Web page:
Very soon we realized that the initial chosen script language and database, PHP, Laravel and MySQL, was not going to be able to cope efficiently with such a task.
By that time, we were doing some experiments for other projects with a language we had recently get to know, Go , so we decided to get a try and code the crawler using it. It was fantastic, we could process much more data with way less CPU power and in less time. By using the concurrency abilites that the language has to offers, we could also do more Http requests in less time.
Unfortunately, I have no comparison numbers to show about the performance differences between Go and PHP since the difference was so clear from the beginning and that we didn't feel the need to do further comparison tests nor document it. We just switched fully to Go.
There was still a problem: despite the big amount of Data we were generating, MySQL was performing very well, but as we were adding more and more features to the software and with those features more and more different type of data to save, it was a nightmare for the database architects to structure everything correctly on the database, so it was clear what we had to do next: switch to a NoSQL database. So we switched to MongoDB, and it was also fantastic: we were expending almost zero time in thinking how to structure the Database and the performance also seemed to be better, but again, I have no comparison numbers to show due to the lack of time.
As of now, we don't only use the tool intern but we also opened it for everyone to use for free: https://tool-seo.com
I need to build a web application plus android and IOS apps for an enterprise, like an e-commerce portal. It will have intensive use of MySQL to display thousands (40-50k) of live product information in an interactive table (searchable, filterable), live delivery tracking. It has to be secure, as it will handle information on customers, sales, inventory. Here is the technology stack: Backend: Laravel 7 Frondend: Vue.js, React or AngularJS?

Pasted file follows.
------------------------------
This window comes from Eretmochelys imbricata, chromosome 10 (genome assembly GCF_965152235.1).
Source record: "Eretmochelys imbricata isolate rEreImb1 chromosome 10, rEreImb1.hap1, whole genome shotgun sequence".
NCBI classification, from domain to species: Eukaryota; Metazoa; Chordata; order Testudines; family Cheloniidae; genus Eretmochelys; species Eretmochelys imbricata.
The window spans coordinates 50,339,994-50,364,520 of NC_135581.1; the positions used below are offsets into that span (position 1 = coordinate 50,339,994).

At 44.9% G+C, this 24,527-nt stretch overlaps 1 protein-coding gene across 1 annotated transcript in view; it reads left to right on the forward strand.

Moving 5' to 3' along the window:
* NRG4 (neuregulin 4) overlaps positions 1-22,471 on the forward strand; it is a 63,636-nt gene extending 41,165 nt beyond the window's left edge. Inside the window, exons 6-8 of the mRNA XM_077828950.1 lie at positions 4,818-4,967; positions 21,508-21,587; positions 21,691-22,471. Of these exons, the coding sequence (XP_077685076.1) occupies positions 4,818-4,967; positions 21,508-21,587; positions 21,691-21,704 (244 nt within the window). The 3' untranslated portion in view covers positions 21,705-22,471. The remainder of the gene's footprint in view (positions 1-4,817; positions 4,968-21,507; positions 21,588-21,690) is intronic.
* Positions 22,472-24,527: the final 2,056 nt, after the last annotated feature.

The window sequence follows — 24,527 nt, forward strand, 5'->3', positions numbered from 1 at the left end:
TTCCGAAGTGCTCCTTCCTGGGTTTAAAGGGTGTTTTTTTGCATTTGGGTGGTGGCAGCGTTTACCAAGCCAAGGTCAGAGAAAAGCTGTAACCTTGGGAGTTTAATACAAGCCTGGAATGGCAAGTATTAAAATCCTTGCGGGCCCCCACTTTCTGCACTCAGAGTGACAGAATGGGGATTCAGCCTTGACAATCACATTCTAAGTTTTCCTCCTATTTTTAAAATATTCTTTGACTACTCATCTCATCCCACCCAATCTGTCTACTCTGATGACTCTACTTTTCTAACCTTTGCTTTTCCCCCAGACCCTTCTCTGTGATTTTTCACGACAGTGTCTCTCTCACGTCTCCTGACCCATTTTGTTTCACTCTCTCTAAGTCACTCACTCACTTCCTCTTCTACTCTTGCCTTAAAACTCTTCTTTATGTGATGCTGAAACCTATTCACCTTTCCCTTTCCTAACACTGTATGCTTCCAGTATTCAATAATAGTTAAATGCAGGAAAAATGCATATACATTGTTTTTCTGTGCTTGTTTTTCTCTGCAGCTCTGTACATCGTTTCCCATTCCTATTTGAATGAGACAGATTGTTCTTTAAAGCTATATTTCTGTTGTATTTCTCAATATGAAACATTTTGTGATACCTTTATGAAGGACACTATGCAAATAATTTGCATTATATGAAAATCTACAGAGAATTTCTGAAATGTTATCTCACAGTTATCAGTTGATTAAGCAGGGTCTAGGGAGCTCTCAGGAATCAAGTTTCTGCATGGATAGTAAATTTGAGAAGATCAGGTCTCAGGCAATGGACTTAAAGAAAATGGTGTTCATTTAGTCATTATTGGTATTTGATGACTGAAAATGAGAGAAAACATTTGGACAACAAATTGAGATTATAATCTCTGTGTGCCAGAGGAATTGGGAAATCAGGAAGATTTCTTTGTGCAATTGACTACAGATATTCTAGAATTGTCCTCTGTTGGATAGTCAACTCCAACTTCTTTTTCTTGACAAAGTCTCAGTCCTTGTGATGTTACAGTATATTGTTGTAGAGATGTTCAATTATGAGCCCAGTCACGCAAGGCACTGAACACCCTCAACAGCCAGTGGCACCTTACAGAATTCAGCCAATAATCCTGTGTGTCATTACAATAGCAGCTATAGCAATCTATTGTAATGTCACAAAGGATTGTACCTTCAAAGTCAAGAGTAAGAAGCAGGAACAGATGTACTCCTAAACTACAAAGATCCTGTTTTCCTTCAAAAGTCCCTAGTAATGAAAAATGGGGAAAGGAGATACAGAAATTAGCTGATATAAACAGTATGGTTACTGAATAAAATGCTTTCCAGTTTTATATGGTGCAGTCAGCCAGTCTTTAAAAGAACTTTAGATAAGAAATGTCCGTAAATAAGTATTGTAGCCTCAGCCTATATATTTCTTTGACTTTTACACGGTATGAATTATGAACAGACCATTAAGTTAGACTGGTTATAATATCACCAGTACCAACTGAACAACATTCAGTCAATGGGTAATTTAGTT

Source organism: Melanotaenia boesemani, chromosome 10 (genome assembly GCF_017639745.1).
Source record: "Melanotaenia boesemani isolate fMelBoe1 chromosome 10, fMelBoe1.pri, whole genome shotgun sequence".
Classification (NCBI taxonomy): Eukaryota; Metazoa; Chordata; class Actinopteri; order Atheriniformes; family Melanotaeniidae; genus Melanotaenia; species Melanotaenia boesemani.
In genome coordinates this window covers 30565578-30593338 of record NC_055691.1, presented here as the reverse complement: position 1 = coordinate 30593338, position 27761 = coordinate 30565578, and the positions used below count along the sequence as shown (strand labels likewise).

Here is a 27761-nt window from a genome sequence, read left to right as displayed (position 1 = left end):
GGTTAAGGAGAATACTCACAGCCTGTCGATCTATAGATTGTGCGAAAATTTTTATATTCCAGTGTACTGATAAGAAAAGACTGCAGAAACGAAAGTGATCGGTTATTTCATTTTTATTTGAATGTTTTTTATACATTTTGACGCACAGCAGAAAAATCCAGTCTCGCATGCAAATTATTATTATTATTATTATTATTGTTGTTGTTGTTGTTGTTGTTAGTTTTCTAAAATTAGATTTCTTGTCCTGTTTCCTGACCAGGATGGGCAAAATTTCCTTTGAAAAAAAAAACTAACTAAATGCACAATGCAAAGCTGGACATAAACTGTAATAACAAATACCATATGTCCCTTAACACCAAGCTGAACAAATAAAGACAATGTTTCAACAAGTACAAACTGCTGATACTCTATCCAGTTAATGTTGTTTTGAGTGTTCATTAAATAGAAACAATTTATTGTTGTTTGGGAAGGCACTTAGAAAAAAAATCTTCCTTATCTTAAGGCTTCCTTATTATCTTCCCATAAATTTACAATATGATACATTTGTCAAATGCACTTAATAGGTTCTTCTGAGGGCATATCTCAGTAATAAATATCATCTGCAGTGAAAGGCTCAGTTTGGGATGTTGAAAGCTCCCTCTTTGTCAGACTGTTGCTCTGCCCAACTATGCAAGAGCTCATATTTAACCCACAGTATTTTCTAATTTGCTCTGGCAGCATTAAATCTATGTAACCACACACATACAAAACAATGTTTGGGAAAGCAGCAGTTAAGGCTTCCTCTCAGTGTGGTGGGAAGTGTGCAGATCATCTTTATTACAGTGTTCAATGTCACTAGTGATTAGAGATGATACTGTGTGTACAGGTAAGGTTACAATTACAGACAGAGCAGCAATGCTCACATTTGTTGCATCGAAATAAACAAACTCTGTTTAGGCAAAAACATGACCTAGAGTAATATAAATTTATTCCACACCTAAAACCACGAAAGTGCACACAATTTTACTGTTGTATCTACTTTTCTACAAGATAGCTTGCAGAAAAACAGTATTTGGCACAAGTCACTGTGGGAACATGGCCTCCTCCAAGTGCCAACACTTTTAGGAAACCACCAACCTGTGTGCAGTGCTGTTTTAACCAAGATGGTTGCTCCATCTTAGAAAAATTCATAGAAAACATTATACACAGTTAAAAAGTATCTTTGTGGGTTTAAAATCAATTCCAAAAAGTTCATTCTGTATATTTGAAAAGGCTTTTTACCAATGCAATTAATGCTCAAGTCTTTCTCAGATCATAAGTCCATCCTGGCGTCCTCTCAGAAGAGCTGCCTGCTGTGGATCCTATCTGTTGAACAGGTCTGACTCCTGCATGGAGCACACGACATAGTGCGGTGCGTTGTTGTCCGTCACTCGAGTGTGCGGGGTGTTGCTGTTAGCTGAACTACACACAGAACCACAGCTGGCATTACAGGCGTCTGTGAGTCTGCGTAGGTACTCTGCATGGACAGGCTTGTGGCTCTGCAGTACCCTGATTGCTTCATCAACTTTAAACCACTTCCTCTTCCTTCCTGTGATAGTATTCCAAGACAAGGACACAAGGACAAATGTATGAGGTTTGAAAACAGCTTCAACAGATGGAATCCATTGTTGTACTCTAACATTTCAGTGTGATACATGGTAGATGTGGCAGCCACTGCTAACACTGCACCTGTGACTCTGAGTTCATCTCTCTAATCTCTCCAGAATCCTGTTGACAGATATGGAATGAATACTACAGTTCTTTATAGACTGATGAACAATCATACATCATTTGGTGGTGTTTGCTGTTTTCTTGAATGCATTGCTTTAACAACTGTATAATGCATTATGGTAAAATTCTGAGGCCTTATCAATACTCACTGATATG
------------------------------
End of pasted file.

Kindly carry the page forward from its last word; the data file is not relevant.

Need help deciding technology stack. Thanks.
- Open source1
- Easy to use1
- Automated api-docs1
related API Platform posts
related Expressive posts
- Easy to use484
- Great tool368
- Makes developing rest api's easy peasy275
- Easy setup, looks good155
- The best api workflow out there143
- It's the best53
- History feature53
- Adds real value to my workflow44
- Great interface that magically predicts your needs42
- The best in class app34
- Can save and share script11
- Fully featured without looking cluttered9
- Global/Environment Variables7
- Option to run scrips7
- Shareable Collections6
- Dead simple and useful. Excellent6
- Dark theme easy on the eyes6
- Awesome customer support5
- Great integration with newman5
- The test script is useful4
- Makes testing API's as easy as 1,2,33
- Easy as pie3
- Saves responses3
- This has simplified my testing significantly3
- Mocking API calls with predefined response2
- I'd recommend it to everyone who works with apis2
- Easy to setup, test and provides test storage1
- Continuous integration using newman1
- Pre-request Script and Test attributes are invaluable1
- Postman Runner CI Integration1
- Now supports GraphQL1
- <a href="http://fixbit.com/">useful tool</a>0
- Stores credentials in HTTP9
- Bloated features and UI7
- Poor GraphQL support7
- Cumbersome to switch authentication tokens6
- Can't prompt for per-request variables1
- Import curl1
- Support websocket1
- Import swagger1
related Postman posts
We just launched the Segment Config API (try it out for yourself here) — a set of public REST APIs that enable you to manage your Segment configuration. A public API is only as good as its #documentation. For the API reference doc we are using Postman.